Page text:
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This report assesses the economic dimensions of security in Central Asia, and considers their implications for the role of the United States. Economic development will be crucial to the future of Central Asia and broader U.S. interests in the region. However, it is unclear whether the states in the region have the institutional capacity to implement domestic reform. As the United States clarifies its long-term military relationships and commitments in the region, it should consider the region's economic development itself as a long-term security concern.
The authors describe possible regional security structures and bilateral U.S. relationships with Iraq and Afghanistan. They recommend that the United States offer a wide range of security cooperation activities to compatible future governments in Kabul and Baghdad but should also plan to hedge against less-favorable contingencies. They emphasize that the U.S. Air Force should expect to remain heavily tasked for the foreseeable future.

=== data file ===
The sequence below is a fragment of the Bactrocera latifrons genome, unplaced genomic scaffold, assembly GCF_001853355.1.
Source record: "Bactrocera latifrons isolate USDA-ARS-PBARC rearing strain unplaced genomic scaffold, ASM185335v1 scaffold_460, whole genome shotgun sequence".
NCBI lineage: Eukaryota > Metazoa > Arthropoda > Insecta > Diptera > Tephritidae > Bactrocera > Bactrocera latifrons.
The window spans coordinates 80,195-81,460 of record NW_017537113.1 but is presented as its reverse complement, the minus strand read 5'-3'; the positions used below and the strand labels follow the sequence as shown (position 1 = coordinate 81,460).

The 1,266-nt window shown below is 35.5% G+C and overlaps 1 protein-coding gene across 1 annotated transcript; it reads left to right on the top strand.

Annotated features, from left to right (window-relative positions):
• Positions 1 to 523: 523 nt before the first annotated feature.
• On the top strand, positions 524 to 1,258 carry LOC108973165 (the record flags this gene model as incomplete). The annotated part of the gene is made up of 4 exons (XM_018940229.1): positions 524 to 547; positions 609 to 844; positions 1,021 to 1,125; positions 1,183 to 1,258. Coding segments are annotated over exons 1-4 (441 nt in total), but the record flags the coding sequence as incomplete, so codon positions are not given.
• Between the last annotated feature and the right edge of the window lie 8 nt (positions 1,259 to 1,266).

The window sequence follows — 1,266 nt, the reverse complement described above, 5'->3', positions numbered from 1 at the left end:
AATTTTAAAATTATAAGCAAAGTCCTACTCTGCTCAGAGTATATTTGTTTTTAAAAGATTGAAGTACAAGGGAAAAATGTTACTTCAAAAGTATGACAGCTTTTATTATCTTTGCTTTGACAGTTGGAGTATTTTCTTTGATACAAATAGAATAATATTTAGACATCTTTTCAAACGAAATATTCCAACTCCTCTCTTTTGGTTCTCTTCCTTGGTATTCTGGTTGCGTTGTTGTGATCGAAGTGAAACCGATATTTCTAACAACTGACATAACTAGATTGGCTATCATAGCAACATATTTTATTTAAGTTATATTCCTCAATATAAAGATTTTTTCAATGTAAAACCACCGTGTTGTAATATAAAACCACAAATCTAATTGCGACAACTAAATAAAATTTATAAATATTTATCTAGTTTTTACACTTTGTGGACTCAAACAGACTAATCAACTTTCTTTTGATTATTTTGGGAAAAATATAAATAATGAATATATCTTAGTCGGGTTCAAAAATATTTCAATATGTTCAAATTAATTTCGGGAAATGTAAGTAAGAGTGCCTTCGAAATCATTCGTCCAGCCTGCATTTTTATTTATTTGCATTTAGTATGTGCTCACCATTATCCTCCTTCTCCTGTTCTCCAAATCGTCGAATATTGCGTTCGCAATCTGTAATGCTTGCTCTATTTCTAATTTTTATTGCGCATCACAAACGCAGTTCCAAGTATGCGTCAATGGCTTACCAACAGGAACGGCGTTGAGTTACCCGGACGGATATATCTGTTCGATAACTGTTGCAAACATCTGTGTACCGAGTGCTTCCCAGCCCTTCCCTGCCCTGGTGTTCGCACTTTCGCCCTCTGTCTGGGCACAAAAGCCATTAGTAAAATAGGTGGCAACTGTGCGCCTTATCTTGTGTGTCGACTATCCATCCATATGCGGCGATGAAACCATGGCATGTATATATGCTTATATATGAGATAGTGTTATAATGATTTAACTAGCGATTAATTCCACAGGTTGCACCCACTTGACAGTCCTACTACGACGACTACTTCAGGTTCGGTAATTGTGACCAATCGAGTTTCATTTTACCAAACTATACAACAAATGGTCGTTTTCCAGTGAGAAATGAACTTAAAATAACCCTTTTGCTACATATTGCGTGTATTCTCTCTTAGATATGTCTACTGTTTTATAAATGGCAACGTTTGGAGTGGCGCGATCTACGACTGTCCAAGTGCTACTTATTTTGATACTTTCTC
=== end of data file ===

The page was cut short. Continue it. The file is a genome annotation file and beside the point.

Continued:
This book surveys how Saudi-Iranian relations have unfolded in the Persian Gulf, Iraq, Lebanon, and Palestine since 2003, identifying the sources of rivalry and cooperation between the two powers. Understanding and leveraging this relationship will be a critical part of U.S. efforts to promote stability after the drawdown of U.S. forces in Iraq and to manage the regional impact of Iran's nuclear ambitions.
The past several years have seen an increase in the use of toxic weapons -- i.e., inexpensive and easily acquired chemicals and industrial waste -- on the part of state as well as nonstate actors. Nonetheless, little analysis has been done on the nature and extent of this threat either to the military or to the U.S. homeland. This report examines the implications of toxic weapon use for military planning and concludes that such weapons merit further analysis.
Using a two-tiered framework areas applied to eight case studies from around the globe, the authors of this ground-breaking work seek to understand the conditions that give rise to ungoverned territories and make them conducive to a terrorist or insurgent presence. They also develop strategies to improve the U.S. ability to mitigate their effects on U.S. security interests.